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Do you know what your email trash says about you?

Just as anthropologists who pick through garbage cans gain enormous insight about the people who toss the stuff – “trash tells the truth” – I also learn the truth about the health of organizations when I look through their email trash. My most common “anthropological” find? Emails trashed unopened and unread.

Organizations are drowning – not so much in email overload – but in political overload. And I’m not talking elephant or donkey. I’m talking political, as in when everyone, and her sister, needs or gets a copy, CYA is the norm, and managers micromanage through email or avoid conversations and choose email. That’s when I know that email isn’t the problem harming productivity, leadership is.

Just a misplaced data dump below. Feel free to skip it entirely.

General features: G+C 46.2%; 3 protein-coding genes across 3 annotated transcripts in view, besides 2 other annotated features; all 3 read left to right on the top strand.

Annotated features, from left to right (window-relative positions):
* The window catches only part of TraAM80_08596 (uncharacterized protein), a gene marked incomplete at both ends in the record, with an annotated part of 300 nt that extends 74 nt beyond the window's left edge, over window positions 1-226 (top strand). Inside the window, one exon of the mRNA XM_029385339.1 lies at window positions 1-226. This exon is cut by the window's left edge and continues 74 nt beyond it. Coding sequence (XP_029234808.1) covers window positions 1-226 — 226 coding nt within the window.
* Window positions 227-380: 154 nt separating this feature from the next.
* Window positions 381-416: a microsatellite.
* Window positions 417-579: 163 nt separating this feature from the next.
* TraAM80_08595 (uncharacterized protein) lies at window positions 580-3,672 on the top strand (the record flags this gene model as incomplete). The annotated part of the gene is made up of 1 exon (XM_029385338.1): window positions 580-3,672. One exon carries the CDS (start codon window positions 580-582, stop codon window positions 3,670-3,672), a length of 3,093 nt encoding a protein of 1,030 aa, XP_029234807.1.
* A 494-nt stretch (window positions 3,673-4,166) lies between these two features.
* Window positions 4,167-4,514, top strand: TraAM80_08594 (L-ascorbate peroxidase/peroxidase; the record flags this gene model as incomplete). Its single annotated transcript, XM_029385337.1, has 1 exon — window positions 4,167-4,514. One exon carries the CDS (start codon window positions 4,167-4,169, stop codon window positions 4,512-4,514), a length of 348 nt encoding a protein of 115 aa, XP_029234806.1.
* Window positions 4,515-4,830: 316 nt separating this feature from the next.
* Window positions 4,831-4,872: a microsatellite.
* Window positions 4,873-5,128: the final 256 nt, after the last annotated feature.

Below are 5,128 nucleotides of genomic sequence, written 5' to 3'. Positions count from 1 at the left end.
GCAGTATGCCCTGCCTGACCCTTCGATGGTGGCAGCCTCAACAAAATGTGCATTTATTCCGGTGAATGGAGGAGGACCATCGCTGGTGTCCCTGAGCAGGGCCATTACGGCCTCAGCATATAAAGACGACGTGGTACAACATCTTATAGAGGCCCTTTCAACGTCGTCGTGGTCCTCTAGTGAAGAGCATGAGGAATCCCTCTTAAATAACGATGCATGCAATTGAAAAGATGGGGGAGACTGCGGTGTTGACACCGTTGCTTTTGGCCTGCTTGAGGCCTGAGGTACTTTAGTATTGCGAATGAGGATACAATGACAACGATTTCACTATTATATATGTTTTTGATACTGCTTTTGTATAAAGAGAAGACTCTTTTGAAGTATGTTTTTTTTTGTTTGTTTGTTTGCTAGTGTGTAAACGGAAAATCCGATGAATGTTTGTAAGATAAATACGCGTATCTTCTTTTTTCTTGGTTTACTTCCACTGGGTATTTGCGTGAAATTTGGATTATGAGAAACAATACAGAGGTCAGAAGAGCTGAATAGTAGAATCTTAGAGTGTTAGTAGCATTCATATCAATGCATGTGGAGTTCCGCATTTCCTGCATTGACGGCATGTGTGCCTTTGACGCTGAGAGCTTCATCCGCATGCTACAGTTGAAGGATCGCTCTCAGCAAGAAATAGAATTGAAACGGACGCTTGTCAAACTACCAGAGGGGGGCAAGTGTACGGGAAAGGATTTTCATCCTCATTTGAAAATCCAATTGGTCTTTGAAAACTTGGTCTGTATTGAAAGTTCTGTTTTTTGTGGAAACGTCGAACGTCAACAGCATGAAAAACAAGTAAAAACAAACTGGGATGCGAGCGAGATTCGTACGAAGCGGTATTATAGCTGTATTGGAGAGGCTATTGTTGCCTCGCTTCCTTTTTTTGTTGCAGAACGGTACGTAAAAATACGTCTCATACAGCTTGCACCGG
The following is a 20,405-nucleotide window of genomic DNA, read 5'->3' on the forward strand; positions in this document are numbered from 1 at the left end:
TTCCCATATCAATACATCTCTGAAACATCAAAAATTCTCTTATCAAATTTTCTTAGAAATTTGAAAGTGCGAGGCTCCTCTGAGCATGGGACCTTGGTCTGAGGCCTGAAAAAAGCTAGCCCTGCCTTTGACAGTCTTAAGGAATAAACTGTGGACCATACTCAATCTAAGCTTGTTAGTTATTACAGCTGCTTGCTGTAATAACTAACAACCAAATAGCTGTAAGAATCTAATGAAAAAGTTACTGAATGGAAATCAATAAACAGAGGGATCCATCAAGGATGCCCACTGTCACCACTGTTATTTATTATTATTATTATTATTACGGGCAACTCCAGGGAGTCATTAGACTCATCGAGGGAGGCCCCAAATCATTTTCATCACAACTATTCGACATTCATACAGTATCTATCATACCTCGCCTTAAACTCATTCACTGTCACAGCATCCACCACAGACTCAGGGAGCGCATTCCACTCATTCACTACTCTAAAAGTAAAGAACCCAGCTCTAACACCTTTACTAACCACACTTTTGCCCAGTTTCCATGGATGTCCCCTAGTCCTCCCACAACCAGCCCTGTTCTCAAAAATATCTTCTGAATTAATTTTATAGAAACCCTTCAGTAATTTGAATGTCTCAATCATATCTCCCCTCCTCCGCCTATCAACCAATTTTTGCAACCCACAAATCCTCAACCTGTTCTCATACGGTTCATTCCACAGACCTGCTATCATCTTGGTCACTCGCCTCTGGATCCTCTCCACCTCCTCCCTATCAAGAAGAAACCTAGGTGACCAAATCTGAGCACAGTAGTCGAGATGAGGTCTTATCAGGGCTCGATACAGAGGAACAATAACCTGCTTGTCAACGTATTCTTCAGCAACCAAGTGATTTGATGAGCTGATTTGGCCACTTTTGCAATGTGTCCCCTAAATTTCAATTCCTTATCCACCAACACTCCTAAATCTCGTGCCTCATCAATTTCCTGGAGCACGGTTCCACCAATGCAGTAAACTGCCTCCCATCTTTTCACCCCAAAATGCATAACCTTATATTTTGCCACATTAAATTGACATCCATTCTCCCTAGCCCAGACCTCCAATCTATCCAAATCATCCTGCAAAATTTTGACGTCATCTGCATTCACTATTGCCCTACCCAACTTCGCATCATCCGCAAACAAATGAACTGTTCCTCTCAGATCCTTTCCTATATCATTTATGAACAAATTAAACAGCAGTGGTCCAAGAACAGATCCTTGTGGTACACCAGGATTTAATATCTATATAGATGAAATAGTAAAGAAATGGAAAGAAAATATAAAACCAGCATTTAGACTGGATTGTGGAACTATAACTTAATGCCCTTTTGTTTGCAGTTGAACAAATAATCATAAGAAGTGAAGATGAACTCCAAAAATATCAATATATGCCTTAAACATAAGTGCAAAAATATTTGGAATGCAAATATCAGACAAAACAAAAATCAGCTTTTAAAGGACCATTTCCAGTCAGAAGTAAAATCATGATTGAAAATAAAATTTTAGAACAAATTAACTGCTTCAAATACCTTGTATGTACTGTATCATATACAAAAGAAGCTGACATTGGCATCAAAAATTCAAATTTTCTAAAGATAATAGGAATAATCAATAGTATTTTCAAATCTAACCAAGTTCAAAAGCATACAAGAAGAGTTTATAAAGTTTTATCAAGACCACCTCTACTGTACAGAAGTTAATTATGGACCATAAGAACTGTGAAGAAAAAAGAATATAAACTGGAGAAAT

Here are clues:

  • You send an email with an action request or deadline, but receive no response. And lack of responsiveness is pretty much the norm.
  • You have to send multiple emails to get a response. And no one is held accountable.
  • You write (or receive) blunt emails written. And no one suffers consequences.
  • You find yourself copying people who really have nothing to do with the issue, but you’re scared not to. And either no one, or everyone, cares.
  • You get copied on stuff that you could care less about. And it continues.

The cure?

  • Set the example. Fish stink at the head first. Ask them for email etiquette and productivity training. And don’t let them think they’re above training; good leaders always participate in training.
  • When you’re copied on something that doesn’t impact you directly, pick up the phone to ask why you were copied. If there is no reason, ask to be taken off the copy list.
  • Don’t copy everyone just because you can.
  • Stamp out Reply to All messages. Be thoughtful instead.

Do you work with Email Control Freaks? What do you do to manage them?

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